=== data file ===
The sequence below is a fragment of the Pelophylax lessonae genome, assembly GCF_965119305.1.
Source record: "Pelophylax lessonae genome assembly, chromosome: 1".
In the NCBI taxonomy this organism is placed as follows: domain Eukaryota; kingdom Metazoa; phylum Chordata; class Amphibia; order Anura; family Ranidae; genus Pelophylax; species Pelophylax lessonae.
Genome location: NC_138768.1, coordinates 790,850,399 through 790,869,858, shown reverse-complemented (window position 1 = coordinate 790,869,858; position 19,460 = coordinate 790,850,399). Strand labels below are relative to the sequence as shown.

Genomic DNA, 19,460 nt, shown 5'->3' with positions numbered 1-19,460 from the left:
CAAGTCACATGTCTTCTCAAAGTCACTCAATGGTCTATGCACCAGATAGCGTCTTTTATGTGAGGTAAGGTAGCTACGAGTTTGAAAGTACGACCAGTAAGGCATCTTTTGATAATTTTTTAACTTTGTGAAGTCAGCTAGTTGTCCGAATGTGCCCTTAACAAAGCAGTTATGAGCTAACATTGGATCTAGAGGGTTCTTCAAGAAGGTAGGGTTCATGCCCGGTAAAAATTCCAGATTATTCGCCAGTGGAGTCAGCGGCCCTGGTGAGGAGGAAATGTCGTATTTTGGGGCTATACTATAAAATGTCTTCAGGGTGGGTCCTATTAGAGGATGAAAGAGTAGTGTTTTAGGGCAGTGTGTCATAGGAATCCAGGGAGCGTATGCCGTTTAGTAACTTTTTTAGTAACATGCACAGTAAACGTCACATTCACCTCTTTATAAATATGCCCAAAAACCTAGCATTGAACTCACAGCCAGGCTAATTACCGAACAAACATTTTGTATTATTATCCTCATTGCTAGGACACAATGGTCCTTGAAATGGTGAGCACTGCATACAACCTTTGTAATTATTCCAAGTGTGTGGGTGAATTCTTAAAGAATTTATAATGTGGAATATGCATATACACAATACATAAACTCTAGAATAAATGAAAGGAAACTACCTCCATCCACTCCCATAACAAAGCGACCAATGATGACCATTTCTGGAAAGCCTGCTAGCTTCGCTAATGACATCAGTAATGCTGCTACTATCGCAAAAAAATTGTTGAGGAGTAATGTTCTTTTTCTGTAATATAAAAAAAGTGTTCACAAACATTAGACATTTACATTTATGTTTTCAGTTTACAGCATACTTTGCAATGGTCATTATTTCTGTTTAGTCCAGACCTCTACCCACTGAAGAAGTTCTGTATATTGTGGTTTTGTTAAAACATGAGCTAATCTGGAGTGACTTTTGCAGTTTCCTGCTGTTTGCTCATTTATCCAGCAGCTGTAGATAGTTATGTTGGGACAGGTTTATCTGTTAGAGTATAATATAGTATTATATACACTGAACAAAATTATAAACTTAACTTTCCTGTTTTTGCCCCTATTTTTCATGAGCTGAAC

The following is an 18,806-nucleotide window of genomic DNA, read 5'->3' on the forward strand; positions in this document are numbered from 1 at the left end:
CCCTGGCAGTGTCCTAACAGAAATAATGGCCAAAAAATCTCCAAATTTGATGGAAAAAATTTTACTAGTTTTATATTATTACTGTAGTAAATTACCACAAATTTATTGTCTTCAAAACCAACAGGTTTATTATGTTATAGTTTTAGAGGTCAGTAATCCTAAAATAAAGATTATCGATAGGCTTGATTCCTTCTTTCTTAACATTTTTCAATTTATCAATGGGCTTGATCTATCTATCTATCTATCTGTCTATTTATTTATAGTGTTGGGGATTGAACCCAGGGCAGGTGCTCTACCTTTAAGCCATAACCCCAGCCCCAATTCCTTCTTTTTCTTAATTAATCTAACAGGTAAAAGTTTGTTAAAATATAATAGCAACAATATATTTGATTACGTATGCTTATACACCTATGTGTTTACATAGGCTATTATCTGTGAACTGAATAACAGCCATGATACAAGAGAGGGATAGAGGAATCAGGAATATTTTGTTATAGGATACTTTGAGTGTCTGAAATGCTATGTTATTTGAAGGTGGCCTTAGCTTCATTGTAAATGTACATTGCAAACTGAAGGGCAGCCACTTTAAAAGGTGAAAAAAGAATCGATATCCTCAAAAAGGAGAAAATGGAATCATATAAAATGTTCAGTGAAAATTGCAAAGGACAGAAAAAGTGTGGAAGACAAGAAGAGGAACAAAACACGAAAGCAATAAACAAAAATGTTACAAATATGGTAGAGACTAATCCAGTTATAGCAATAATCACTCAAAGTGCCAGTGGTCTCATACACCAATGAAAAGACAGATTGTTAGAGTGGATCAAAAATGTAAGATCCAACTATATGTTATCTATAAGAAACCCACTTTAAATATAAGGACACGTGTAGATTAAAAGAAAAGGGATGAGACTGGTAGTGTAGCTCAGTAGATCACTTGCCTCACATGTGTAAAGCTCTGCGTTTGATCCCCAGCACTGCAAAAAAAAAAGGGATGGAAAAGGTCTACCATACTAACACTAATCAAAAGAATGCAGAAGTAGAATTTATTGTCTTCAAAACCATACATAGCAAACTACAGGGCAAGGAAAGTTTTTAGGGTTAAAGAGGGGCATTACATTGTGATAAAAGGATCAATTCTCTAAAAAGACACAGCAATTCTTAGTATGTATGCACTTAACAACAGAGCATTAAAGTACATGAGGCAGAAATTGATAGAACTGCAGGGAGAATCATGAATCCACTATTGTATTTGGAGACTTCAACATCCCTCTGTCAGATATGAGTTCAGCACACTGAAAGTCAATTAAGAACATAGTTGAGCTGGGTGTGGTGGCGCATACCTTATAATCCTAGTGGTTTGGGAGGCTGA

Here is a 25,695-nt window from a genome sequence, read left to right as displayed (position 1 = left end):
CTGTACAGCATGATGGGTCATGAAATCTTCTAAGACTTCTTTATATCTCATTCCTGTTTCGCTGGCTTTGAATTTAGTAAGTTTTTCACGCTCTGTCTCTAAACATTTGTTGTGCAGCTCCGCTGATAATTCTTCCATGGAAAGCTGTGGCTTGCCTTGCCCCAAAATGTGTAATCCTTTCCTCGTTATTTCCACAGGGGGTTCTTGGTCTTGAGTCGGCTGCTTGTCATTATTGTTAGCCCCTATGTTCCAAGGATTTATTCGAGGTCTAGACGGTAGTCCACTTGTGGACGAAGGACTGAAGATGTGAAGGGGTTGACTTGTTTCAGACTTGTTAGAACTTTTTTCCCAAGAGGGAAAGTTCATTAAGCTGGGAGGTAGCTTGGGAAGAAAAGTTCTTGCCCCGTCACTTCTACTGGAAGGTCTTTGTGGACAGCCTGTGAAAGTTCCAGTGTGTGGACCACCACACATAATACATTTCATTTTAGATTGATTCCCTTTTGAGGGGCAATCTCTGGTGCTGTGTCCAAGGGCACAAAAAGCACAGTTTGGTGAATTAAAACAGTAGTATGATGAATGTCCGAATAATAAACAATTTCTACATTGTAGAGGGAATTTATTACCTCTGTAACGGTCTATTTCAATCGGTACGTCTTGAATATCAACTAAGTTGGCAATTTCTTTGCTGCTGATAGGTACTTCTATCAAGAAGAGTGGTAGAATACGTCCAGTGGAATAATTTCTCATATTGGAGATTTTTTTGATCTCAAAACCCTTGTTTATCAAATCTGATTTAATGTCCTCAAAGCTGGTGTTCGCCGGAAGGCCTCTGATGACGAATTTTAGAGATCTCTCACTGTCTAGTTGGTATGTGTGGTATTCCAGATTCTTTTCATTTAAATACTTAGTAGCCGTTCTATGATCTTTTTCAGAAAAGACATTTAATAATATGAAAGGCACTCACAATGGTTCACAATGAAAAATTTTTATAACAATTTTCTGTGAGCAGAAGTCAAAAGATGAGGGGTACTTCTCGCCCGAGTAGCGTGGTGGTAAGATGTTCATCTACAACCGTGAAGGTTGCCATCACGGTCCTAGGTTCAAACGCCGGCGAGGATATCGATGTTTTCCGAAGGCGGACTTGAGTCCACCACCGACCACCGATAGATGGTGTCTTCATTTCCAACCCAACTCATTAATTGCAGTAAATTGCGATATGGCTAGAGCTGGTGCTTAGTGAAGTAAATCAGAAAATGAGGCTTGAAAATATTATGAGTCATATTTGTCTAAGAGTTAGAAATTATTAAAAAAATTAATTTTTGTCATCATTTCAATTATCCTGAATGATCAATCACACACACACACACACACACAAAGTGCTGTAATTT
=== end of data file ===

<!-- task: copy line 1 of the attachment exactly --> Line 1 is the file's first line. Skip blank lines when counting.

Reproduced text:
The sequence below is a fragment of the Pelophylax lessonae genome, assembly GCF_965119305.1.